Big Banks Revise Debit Card Fees, But Does It Help?
Big banks don't like to be told what to. So with the news that federal regulators are considering legislation to control overdraft fees, a couple of the financial companies took matters into their own hands.
Bank of America and JPMorgan Chase recently announced that they would reduce the maximum number of overdraft fees - the outrageous penalties banks charge when you overdraw with your debit card - that a customer can incur in a day. Even better, they'll make it easier for customers to choose whether to opt in to the overdraft protection program. Currently, bank customers are automatically enrolled and aren't allowed out except in very special circumstances.
But how much of a difference will it really make? It depends.
In the old days (well, about a decade ago) banks would simply deny your transaction when you didn't have enough in your account to cover it. You didn't get to make your purchase, and they didn't charge any fees. No harm, no foul, right? But banks are crafty creatures and eventually they caught wind of the potential for profits. They'd "protect" you by covering the difference when you overdrew - and charging you for it.
If your bank is on board with the opt-in program, it's kind of like returning to the original scenario - no money, no charge. But keep in mind that banks want your money. There's nothing that says they'll warn you when you're about to overdraw. And though they might not automatically cover your purchase, there's no guarantee they won't charge a fee for overdrawing. Now, if they don't let you out of their overdraft program, realize that you could still face several charges per day. And at sometimes $30-50 per charge regardless of purchase size - equivalent of a 3,500% annual interest rate - those charges will add up fast.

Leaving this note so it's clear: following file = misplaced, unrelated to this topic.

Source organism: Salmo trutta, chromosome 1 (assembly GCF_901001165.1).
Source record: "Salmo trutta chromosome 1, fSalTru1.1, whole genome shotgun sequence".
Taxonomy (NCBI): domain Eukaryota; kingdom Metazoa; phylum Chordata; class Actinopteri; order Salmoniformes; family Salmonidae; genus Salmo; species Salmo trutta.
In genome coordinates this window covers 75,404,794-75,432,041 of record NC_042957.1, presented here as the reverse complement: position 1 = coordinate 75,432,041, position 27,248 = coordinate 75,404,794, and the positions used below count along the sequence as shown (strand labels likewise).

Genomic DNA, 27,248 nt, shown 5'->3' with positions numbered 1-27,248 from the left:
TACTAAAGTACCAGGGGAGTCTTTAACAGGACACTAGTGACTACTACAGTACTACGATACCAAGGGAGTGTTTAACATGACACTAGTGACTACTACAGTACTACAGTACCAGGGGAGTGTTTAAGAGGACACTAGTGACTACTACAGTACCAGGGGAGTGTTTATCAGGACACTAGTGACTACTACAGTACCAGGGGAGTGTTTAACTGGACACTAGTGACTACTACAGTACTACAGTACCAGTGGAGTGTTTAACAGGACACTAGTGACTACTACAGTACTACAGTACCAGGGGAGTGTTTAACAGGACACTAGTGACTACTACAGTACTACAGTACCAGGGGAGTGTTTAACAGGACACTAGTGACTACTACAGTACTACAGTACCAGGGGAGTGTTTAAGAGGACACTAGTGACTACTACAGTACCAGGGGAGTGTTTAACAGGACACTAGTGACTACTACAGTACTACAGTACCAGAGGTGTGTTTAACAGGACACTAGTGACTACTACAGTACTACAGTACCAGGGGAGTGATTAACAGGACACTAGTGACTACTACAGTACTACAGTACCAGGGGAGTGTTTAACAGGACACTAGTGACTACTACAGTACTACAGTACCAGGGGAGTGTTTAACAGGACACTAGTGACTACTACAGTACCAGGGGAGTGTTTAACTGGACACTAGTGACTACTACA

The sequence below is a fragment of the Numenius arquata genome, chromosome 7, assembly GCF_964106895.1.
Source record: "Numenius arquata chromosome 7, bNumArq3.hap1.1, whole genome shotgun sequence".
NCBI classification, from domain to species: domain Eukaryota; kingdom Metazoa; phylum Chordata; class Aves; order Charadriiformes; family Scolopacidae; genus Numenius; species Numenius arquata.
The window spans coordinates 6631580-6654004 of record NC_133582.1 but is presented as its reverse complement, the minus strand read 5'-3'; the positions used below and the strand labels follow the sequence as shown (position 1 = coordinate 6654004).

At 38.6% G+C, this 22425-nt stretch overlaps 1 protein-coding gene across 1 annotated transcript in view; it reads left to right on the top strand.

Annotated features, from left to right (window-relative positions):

Bottom line? Be aware of how much money is in your account. Keep track of how much you're spending. If you frequently find yourself overdrawing, address the root of the problem. For many people nowadays, it's their debt burden. Eliminating that debt will stop the accrual of interest and make all that money you're paying to creditors available to you and your family. Bankruptcy can be the most effective way to do it.
Worried your debt is too out-of-control to handle on your own? Don't let that be your excuse! Help is available. When you sign up for our free one-on-one debt analysis, for instance, our Chicago bankruptcy lawyers can identify the bankruptcy plan that's best for you and address your questions and concerns - at no charge and no obligation. Why trust big banks to help you when you can help yourself today?